The estrogenic retina: The potential contribution to healthy aging and age-related neurodegenerative diseases of the retina

Steroids. 2015 Nov;103:31-41. doi: 10.1016/j.steroids.2015.08.002. Epub 2015 Aug 8.


These last two decades have seen an explosion of clinical and epidemiological research, and basic research devoted to envisage the influence of gender and hormonal fluctuations in the retina/ocular diseases. Particular attention has been paid to age-related disorders because of the overlap of endocrine and neuronal dysfunction with aging. Hormonal withdrawal has been considered among risk factors for diseases such as glaucoma, diabetic retinopathy and age-related macular disease (AMD), as well as, for Alzheimer's disease, Parkinson's disease, or other neurodegenerative disorders. Sex hormones and aging have been also suggested to drive the incidence of ocular surface diseases such as dry eye and cataract. Hormone therapy has been approached in several clinical trials. The discovery that the retina is another CNS tissue synthesizing neurosteroids, among which neuroactive steroids, has favored these studies. However, the puzzling data emerged from clinical, epidemiological and experimental studies have added several dimensions of complexity; the current landscape is inherently limited to the weak information on the influence and interdependence of endocrine, paracrine and autocrine regulation in the retina, but also in the brain. Focusing on the estrogenic retina, we here review our knowledge on local 17β-oestradiol (E2) synthesis from cholesterol-based neurosteroidogenic path and testosterone aromatization, and presence of estrogen receptors (ERα and ERβ). The first cholesterol-limiting step and the final aromatase-limiting step are discussed as possible check-points of retinal functional/dysfunctional E2. Possible E2 neuroprotection is commented as a group of experimental evidence on excitotoxic and oxidative retinal paradigms, and models of retinal neurodegenerative diseases, such as glaucoma, diabetic retinopathy and AMD. These findings may provide a framework to support clinical studies, although further basic research is needed.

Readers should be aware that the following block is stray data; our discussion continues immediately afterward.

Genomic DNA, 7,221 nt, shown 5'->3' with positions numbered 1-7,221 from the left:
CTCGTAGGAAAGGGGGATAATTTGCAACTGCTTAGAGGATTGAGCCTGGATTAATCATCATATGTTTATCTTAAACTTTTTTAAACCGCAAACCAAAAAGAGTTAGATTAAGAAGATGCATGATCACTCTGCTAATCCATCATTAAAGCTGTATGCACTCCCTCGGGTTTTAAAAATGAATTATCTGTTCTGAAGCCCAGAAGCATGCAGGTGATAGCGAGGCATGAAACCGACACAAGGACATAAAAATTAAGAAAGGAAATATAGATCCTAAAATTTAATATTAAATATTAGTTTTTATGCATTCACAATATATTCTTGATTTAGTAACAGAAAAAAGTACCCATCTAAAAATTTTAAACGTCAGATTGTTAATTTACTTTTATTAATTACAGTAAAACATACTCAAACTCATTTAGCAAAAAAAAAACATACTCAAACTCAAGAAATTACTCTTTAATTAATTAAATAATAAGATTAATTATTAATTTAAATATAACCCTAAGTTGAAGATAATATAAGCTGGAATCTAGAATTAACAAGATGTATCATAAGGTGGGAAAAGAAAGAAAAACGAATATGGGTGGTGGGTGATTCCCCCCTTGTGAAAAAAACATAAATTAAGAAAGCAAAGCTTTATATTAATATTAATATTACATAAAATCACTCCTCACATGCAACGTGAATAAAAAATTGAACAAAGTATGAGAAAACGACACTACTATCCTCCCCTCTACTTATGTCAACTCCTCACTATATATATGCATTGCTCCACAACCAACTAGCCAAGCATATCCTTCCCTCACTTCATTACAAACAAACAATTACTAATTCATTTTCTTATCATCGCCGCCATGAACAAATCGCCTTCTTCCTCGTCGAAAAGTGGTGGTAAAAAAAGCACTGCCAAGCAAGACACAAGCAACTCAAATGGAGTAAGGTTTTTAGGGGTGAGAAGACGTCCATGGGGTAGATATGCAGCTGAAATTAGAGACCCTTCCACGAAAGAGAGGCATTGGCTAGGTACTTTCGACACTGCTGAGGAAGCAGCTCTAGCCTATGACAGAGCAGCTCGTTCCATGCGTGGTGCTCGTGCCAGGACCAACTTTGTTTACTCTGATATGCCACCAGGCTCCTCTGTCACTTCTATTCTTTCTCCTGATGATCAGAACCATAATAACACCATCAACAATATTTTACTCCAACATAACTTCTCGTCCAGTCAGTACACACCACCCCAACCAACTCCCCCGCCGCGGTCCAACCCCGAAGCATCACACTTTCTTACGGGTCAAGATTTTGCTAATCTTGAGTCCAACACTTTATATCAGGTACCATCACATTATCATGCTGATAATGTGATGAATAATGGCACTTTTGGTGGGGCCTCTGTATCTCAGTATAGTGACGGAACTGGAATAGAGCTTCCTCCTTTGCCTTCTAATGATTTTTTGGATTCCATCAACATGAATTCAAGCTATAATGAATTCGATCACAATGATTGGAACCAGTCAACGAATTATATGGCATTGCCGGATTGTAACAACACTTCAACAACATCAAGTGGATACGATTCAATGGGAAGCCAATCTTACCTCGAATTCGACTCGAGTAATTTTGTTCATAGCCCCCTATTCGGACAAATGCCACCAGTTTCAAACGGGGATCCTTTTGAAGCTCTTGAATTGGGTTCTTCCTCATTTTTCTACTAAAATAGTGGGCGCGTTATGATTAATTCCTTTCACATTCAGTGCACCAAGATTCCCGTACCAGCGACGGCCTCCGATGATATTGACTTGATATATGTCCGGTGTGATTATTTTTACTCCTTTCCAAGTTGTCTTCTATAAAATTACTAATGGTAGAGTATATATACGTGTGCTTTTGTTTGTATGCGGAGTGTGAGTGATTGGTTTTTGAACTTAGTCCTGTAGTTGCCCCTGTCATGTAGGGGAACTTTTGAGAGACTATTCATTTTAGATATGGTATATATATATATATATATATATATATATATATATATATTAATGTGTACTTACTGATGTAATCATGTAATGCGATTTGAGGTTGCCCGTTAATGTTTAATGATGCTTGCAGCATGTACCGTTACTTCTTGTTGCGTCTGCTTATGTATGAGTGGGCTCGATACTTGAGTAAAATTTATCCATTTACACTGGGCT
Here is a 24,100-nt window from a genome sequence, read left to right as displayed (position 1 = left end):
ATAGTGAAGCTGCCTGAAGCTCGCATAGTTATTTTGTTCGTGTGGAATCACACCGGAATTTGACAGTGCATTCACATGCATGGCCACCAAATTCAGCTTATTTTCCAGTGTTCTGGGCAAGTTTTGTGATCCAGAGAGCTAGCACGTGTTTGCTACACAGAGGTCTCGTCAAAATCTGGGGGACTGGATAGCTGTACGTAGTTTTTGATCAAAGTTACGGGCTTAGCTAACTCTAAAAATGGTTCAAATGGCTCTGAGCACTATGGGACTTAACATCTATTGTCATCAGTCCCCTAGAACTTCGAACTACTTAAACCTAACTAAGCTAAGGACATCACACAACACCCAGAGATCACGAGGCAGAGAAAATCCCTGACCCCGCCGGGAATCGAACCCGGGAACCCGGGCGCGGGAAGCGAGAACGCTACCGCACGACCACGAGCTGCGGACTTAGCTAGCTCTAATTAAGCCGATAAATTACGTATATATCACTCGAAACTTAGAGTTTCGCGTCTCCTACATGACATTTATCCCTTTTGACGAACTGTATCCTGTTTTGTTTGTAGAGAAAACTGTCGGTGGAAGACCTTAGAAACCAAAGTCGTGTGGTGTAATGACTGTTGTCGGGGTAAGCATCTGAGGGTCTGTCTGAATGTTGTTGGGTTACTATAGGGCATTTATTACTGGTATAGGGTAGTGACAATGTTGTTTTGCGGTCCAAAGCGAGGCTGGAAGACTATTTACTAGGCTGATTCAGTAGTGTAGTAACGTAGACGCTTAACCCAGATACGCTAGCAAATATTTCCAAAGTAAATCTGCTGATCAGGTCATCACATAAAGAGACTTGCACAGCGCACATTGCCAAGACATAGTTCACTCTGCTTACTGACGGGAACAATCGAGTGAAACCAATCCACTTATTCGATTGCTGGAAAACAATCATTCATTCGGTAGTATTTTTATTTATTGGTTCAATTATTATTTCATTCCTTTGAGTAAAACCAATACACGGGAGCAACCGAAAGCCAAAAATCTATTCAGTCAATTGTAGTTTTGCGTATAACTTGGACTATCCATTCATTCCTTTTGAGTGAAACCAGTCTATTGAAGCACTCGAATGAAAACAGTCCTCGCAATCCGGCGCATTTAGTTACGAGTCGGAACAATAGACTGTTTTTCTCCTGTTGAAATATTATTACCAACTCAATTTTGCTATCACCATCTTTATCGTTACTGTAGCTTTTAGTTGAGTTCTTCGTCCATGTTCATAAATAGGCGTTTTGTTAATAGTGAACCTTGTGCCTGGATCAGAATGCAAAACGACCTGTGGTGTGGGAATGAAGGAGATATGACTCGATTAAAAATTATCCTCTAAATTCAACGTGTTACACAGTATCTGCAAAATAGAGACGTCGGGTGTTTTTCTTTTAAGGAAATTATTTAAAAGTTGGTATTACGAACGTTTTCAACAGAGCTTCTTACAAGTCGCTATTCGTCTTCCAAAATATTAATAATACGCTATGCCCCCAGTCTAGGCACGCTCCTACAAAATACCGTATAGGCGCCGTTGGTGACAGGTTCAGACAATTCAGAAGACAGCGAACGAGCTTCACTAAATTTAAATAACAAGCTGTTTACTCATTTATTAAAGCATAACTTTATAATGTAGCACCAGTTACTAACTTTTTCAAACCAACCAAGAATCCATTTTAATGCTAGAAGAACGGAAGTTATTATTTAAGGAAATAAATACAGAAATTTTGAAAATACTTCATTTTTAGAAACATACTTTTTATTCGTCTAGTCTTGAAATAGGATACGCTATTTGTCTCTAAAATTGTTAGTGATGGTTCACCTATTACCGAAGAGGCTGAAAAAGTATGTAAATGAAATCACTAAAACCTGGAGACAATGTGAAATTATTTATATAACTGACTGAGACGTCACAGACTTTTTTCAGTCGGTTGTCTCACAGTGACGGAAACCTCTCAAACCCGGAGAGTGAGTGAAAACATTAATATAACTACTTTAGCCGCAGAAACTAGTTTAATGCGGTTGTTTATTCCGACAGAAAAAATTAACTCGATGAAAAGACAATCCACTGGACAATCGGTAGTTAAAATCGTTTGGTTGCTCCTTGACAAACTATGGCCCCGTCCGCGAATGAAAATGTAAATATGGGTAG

Keywords: Cholesterol-metabolizing P450s; Oestradiol synthesis and receptors; P450 aromatase; Retinal neurodegenerative diseases; Retinal neurosteroidogenesis.

Publication types

  • Research Support, Non-U.S. Gov't
  • Review

MeSH terms

  • Aging / physiology*
  • Estradiol / metabolism*
  • Humans
  • Neurodegenerative Diseases / physiopathology*
  • Receptors, Estrogen / metabolism
  • Retina / metabolism*
  • Retinal Diseases / physiopathology*


  • Receptors, Estrogen
  • Estradiol